Among some of the things Congress accomplished: The main federal statute governing K-12 education got an overhaul. So did the federal disability insurance system. A long-running dispute about federal highway funding got resolved, as did a long-running dispute about Medicare payments. Last but by no means least, December saw a whole bunch of tax changes featuring good news for low-wage workers and a broad set of business interests. Congress even passed a law to ban microbeads in bath products to help protect the nation's fisheries.
These aren't all good bills, and almost none of them are what anyone would consider a great bill, but in a way that's the point. Legislation passed in 2015 because congressional leaders went back to doing what congressional leaders are supposed to do in times of divided government: compromise to pass bills that don't thrill anyone but do make both sides happier than they would be in the absence of a bill.We all know that people like Sen. Ted Cruz aren't happy about any of this. There are plenty of people on the left who aren't thrilled either. But as Yglesias points out - it is a clear improvement over the government-by-crisis dynamic we saw previously.
Unlike Yglesias though, I don't see the productivity resulting from the fact that President Obama is now a lame duck or that Congressional leaders don't have much of a stake in any of the Republican presidential contenders.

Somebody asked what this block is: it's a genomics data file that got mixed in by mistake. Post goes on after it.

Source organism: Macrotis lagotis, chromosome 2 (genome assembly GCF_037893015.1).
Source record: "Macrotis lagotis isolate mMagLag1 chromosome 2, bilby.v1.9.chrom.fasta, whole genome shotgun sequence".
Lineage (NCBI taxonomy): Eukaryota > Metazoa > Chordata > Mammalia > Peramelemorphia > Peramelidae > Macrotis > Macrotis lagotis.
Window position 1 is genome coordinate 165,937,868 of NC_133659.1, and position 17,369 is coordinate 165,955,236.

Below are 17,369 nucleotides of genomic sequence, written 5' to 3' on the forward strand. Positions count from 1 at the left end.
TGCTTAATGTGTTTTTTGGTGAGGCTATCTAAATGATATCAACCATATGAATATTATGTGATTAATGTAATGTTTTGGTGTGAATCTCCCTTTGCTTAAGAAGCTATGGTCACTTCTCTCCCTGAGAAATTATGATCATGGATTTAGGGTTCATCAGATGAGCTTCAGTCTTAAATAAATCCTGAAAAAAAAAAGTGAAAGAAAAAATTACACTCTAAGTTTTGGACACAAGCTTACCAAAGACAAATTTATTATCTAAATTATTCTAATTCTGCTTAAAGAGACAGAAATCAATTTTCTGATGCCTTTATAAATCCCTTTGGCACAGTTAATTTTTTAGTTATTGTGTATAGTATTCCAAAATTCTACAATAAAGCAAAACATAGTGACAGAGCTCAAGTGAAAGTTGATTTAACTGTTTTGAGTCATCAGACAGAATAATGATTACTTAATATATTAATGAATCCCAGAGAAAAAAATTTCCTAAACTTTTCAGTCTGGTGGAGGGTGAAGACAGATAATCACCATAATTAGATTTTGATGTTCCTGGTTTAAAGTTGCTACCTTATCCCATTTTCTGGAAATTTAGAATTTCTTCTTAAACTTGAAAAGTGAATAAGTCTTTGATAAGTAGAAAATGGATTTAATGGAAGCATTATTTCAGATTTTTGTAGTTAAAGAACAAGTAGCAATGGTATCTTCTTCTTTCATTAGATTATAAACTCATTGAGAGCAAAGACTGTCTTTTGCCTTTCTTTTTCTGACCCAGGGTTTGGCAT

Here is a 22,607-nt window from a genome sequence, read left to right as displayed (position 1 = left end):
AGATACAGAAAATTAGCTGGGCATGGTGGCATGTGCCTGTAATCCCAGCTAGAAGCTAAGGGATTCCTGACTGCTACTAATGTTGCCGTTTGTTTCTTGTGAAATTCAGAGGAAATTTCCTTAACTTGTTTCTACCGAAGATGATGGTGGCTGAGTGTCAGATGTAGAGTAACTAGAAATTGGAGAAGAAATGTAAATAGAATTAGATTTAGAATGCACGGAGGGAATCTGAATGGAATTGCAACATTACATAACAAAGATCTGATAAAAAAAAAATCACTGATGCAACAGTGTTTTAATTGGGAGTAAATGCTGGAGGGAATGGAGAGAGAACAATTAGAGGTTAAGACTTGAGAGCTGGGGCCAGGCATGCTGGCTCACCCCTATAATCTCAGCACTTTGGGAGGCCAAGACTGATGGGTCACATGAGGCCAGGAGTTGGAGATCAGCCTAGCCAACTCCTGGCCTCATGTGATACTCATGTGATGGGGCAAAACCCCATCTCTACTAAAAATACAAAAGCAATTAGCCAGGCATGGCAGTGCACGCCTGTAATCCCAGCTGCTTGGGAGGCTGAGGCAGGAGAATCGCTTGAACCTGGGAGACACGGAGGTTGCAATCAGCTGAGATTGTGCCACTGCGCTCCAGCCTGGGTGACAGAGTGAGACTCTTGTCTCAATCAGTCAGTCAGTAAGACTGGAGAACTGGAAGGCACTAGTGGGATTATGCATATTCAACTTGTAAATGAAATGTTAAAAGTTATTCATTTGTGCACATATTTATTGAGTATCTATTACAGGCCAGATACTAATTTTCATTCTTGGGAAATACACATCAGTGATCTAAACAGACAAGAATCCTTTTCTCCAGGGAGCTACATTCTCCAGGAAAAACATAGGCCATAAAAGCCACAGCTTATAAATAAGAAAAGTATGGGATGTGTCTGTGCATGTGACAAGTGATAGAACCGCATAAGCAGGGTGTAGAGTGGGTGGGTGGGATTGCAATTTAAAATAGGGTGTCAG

What those explanations miss is that in 2015, Republicans took control of both Houses of Congress. Simply obstructing Democrats was no longer a viable strategy. Initially they eschewed government-by-crisis in favor of passing bills that would force President Obama to use his veto pen. That strategy started to fall apart almost immediately when the lunatic caucus wanted to shut down the Department of Homeland Security over the President's immigration executive orders.
All of the compromises Yglesias listed happened when the Republican leadership abandoned the lunatic caucus and sought ways to work with the Democrats. And that, my friends, is precisely why John Boehner is no longer Speaker of the House. The lunatic caucus rebelled.
So what is the new Speaker to do? Here's what Siobhan Hughes reports:
House Speaker Paul Ryan starting this month will push to turn the chamber into a platform for ambitious Republican policy ideas, in a bid to help shape his unsettled party’s priorities and inject substance into a presidential race heavy on personality politics.Right out of the gate for the new year comes this:
It looks to me like Speaker Ryan is going to once again try to herd the cats of the lunatic caucus in an attempt to rack up symbolic votes that will be stopped by a presidential veto (if not in the Senate first). One has to wonder how that will fly with the angry/fearful right. Meanwhile, the rest of us will be stuck with a do-nothing Congress once again.We owe it to the country to take our best shot at repealing #Obamacare while Pres. Obama is still in office. https://t.co/X6l59mv8vI— Paul Ryan (@SpeakerRyan) January 1, 2016